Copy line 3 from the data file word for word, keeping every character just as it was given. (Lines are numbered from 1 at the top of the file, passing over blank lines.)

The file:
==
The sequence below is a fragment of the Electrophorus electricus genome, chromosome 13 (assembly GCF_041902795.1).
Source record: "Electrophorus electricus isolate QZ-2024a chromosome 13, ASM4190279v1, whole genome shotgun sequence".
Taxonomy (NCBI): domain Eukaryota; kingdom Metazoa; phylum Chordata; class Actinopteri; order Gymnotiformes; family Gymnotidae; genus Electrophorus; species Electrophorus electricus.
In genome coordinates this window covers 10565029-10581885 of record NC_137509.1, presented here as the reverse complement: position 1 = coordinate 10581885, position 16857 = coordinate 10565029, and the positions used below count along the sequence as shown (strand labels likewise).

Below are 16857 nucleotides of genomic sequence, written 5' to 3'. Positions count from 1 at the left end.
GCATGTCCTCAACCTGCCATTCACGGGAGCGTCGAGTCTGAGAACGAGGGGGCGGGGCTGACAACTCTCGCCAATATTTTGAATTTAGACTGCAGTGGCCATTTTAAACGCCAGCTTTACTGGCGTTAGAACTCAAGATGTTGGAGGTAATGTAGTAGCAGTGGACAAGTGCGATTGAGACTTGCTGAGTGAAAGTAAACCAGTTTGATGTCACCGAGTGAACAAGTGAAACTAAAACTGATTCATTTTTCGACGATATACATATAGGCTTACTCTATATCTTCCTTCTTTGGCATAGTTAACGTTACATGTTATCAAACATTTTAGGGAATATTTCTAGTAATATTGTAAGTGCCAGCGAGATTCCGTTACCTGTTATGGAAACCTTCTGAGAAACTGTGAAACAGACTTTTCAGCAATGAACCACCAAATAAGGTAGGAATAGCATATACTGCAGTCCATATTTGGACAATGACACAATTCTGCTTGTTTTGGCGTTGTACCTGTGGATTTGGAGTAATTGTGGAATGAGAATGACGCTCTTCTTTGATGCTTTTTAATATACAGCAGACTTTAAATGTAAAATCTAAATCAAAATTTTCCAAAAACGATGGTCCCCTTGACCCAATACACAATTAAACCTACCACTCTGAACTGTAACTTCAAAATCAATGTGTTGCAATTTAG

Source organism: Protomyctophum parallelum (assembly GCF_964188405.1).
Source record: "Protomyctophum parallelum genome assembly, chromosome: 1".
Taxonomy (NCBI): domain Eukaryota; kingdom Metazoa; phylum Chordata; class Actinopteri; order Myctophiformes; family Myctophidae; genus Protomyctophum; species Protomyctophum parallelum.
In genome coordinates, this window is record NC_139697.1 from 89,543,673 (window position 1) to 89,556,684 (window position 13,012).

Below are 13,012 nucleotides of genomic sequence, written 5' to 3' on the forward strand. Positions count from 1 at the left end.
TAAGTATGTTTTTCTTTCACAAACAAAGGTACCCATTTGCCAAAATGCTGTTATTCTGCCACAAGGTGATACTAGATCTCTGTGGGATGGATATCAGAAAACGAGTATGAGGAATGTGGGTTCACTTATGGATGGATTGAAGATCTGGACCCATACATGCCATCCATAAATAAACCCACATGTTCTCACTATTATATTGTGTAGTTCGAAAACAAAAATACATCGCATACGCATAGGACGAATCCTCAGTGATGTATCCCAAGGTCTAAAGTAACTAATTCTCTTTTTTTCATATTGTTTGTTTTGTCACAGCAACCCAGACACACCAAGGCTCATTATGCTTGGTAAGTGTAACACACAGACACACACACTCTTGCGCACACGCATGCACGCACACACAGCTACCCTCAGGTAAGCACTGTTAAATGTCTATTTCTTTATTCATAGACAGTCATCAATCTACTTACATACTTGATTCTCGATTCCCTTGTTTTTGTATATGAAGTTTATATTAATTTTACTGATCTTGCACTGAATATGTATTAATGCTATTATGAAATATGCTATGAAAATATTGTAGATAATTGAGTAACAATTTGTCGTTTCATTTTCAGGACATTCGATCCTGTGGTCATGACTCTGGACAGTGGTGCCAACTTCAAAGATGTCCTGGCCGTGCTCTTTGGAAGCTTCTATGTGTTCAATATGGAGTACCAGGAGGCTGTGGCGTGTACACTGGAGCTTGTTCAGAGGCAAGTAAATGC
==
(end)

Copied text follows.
Taxonomy (NCBI): domain Eukaryota; kingdom Metazoa; phylum Chordata; class Actinopteri; order Gymnotiformes; family Gymnotidae; genus Electrophorus; species Electrophorus electricus.